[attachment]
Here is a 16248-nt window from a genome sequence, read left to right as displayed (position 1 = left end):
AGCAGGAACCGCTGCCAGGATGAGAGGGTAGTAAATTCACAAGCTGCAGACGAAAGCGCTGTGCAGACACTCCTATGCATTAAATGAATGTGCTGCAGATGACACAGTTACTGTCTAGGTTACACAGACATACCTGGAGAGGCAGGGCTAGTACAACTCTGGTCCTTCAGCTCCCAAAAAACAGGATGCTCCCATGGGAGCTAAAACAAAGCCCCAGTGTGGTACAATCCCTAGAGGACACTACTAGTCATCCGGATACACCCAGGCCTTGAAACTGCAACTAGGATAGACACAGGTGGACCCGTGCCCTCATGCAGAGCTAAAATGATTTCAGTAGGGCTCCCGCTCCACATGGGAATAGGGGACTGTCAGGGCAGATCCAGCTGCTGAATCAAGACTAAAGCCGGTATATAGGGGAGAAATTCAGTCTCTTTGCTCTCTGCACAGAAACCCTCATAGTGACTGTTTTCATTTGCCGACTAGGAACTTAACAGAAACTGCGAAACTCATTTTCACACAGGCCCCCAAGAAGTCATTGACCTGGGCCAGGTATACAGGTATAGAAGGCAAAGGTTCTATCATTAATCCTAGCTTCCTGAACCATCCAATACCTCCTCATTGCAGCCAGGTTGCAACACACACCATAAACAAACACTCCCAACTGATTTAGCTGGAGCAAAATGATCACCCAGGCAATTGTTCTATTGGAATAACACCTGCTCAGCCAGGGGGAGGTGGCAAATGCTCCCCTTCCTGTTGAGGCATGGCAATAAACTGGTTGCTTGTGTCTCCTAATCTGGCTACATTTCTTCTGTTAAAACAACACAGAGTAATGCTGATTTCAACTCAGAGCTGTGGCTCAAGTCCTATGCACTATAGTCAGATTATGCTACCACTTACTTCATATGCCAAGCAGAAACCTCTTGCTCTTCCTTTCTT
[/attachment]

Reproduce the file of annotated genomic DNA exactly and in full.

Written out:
Here is a 16248-nt window from a genome sequence, read left to right as displayed (position 1 = left end):
AGCAGGAACCGCTGCCAGGATGAGAGGGTAGTAAATTCACAAGCTGCAGACGAAAGCGCTGTGCAGACACTCCTATGCATTAAATGAATGTGCTGCAGATGACACAGTTACTGTCTAGGTTACACAGACATACCTGGAGAGGCAGGGCTAGTACAACTCTGGTCCTTCAGCTCCCAAAAAACAGGATGCTCCCATGGGAGCTAAAACAAAGCCCCAGTGTGGTACAATCCCTAGAGGACACTACTAGTCATCCGGATACACCCAGGCCTTGAAACTGCAACTAGGATAGACACAGGTGGACCCGTGCCCTCATGCAGAGCTAAAATGATTTCAGTAGGGCTCCCGCTCCACATGGGAATAGGGGACTGTCAGGGCAGATCCAGCTGCTGAATCAAGACTAAAGCCGGTATATAGGGGAGAAATTCAGTCTCTTTGCTCTCTGCACAGAAACCCTCATAGTGACTGTTTTCATTTGCCGACTAGGAACTTAACAGAAACTGCGAAACTCATTTTCACACAGGCCCCCAAGAAGTCATTGACCTGGGCCAGGTATACAGGTATAGAAGGCAAAGGTTCTATCATTAATCCTAGCTTCCTGAACCATCCAATACCTCCTCATTGCAGCCAGGTTGCAACACACACCATAAACAAACACTCCCAACTGATTTAGCTGGAGCAAAATGATCACCCAGGCAATTGTTCTATTGGAATAACACCTGCTCAGCCAGGGGGAGGTGGCAAATGCTCCCCTTCCTGTTGAGGCATGGCAATAAACTGGTTGCTTGTGTCTCCTAATCTGGCTACATTTCTTCTGTTAAAACAACACAGAGTAATGCTGATTTCAACTCAGAGCTGTGGCTCAAGTCCTATGCACTATAGTCAGATTATGCTACCACTTACTTCATATGCCAAGCAGAAACCTCTTGCTCTTCCTTTCTT